Health Care In The Borderlands of Southern Colorado

Visit southern Colorado and you’ll find a blend of cultures. That’s partly because the region belonged to Mexico up until 1848. When the border moved south people from many backgrounds intermingled, melding their traditions. A new exhibit at the Trinidad History Museum looks at how the shifting nature of the borderlands shaped health care there. History Colorado’s Dawn DiPrince helped develop the exhibit “Borderlands of Southern Colorado: Remedios, Medicine and Health.”  Listen to her talk about this unexpected history on the Colorado Matters podcast

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Medical Aid In Dying: A Colorado Doctor’s Perspective

Dr. Cory Carroll helps his patients live well, as a primary care physician in Fort Collins. But when it’s clear they are terminally ill, and they ask, he’s there to help people die well. Listen to Dr. Carroll on the Colorado Matters podcast.

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Telluride poet Kierstin Bridger gives voice to prostitutes of the Old West in her collection, Demimonde.

Prostitutes in Old West mining towns were relegated to the shadowy world of night. They were often shunned by their communities… and yet they played an important role in the history of the west. Demimonde translates as “half world” – it refers to the unspoken world of night that old west prostitutes inhabited. Listen to poet Kierstin Bridger talk about her book Demimonde on the Colorado Matters podcast.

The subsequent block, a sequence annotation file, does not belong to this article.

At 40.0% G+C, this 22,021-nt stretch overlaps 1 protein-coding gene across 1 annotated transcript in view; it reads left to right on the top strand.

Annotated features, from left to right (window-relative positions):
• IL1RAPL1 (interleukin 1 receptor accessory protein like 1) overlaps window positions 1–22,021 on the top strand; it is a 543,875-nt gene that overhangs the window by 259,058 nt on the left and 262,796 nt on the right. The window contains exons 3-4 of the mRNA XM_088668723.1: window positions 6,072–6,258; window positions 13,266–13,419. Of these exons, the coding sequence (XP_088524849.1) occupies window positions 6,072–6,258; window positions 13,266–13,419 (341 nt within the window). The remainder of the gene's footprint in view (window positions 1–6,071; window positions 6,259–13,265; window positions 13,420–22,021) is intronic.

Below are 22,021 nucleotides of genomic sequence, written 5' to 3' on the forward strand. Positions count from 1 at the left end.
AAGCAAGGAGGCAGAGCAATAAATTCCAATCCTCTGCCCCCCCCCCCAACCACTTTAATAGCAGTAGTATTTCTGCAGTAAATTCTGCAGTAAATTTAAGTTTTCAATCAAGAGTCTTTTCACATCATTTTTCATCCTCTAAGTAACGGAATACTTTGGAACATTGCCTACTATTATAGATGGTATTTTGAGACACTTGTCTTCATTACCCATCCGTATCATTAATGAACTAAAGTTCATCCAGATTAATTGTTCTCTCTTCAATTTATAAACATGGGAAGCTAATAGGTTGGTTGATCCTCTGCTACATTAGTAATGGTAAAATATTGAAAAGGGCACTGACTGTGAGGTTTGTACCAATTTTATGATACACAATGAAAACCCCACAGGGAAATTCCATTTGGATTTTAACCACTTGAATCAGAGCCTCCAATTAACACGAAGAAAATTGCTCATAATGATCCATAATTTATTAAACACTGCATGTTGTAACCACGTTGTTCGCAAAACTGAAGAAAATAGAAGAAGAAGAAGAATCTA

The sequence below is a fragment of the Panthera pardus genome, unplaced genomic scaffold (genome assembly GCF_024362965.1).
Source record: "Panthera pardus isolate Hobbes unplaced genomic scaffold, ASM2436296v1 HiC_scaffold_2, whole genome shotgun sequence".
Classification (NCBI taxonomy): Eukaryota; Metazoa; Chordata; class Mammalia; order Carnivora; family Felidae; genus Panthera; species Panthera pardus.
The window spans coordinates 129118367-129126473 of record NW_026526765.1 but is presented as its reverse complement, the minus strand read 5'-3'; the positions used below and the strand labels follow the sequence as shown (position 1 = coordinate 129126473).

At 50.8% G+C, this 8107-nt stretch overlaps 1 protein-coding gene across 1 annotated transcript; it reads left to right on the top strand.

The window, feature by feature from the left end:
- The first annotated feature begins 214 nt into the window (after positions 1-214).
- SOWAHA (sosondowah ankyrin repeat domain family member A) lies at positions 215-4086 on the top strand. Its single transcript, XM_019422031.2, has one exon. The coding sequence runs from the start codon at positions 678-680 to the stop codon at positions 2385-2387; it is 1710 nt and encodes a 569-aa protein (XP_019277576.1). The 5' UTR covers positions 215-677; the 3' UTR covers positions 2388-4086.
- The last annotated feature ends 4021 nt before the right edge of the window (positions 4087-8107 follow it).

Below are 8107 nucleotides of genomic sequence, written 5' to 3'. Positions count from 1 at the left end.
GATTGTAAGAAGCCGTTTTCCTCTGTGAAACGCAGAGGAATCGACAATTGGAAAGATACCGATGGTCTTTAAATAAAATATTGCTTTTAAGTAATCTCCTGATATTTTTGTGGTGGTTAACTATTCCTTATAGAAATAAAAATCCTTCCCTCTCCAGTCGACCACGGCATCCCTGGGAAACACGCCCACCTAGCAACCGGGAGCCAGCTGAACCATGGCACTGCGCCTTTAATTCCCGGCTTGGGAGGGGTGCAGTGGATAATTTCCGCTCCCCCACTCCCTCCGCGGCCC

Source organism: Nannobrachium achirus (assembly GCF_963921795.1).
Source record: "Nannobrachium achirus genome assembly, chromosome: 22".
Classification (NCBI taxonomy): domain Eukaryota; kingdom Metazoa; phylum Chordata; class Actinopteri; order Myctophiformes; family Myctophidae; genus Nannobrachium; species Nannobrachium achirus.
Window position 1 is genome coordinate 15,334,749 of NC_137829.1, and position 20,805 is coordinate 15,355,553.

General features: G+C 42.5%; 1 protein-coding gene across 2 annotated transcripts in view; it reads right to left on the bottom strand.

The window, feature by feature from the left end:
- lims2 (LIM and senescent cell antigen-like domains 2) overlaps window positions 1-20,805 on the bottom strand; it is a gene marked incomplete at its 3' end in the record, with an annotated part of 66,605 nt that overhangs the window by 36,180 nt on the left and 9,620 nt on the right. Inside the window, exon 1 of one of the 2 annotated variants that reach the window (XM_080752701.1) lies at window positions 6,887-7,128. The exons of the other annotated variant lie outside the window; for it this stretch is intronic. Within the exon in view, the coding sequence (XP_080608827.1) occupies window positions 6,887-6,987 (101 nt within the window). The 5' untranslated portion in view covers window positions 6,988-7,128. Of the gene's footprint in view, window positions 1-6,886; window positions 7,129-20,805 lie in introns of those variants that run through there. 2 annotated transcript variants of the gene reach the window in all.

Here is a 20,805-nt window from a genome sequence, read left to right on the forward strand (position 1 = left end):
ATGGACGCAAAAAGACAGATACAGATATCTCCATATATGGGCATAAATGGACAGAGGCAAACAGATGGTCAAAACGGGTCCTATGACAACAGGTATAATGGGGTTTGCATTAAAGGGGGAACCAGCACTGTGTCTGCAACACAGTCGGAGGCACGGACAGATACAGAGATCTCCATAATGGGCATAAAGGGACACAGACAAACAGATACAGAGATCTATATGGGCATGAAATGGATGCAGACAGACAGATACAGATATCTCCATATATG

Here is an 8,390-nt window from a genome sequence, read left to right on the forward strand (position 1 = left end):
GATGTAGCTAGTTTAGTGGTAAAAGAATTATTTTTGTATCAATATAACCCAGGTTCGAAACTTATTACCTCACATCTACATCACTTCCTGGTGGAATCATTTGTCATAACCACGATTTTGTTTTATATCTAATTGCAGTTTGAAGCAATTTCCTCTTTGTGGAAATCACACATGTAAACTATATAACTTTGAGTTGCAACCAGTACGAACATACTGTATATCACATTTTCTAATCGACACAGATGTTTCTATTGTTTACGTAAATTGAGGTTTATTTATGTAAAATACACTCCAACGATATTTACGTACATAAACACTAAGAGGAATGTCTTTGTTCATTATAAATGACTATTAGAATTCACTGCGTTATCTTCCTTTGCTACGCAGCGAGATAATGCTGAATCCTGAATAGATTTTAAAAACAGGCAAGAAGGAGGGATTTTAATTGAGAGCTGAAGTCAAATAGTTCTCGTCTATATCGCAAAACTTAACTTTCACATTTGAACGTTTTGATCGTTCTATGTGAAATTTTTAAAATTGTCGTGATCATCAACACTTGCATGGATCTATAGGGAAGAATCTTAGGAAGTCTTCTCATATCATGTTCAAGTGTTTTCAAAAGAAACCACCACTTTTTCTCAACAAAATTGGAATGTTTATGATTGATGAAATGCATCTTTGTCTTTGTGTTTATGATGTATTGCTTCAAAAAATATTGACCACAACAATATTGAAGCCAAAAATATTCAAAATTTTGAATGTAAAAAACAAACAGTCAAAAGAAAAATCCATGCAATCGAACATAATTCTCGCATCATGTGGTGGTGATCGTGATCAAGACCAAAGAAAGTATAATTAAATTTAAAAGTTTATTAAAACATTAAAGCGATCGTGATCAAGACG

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Colorado Spring Gardening Questions Answered

Why mulch is your garden’s friend and weed barrier isn’t? Why growing cilantro isn’t easy? Take care of yourself while you take care of your garden. And more. Answers and advice from Colorado State University Master Gardener Loni Gaudet on the Colorado Matters podcast.

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Colorado Author Pam Houston’s Latest Book Is Deep Creek: Finding Hope In The High Country.

Twenty-five years ago author Pam Houston was living in her car. But her first book, Cowboys Are My Weakness, became a bestseller – giving voice to women across the nation — and it gave Houston just enough money to make a small downpayment on a ranch near Creede in Central Colorado. Now she reflects on what it means to be connected to that piece of land in her latest book, Deep Creek: Finding Hope In The High Country.

Listen to Pam Houston on the Colorado Matters podcast at cpr.org or wherever you get your podcasts.

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A Growing Number Of Coloradans Asked For Medical Aid In Dying Prescriptions Last Year

Emergency room doctor Harry Calvino’s wife Antje was among the 125 Coloradans who got prescriptions for drugs to help them die last year. That’s up some 74 percent from from the previous year, according to a recent state report. Most of those people were educated, white urbanites with a diagnosis of terminal cancer. Listen to Dr. Harry Calvino and Sam DeWitt of Compassion and Choices on Colorado Matters.

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A 100 Years Ago Arthur Carhart Had a Vision For Both Wilderness and Recreation On Public Lands

Trappers Lake

Trappers Lake – Courtesy Photo USDA – US Forest Service

A hundred years ago the US Forest Service considered putting cabins around a pristine lake in western Colorado. But thanks to a young landscape architect named Arthur Carhart, Trappers Lake stayed undeveloped and the concept of protected wilderness was born.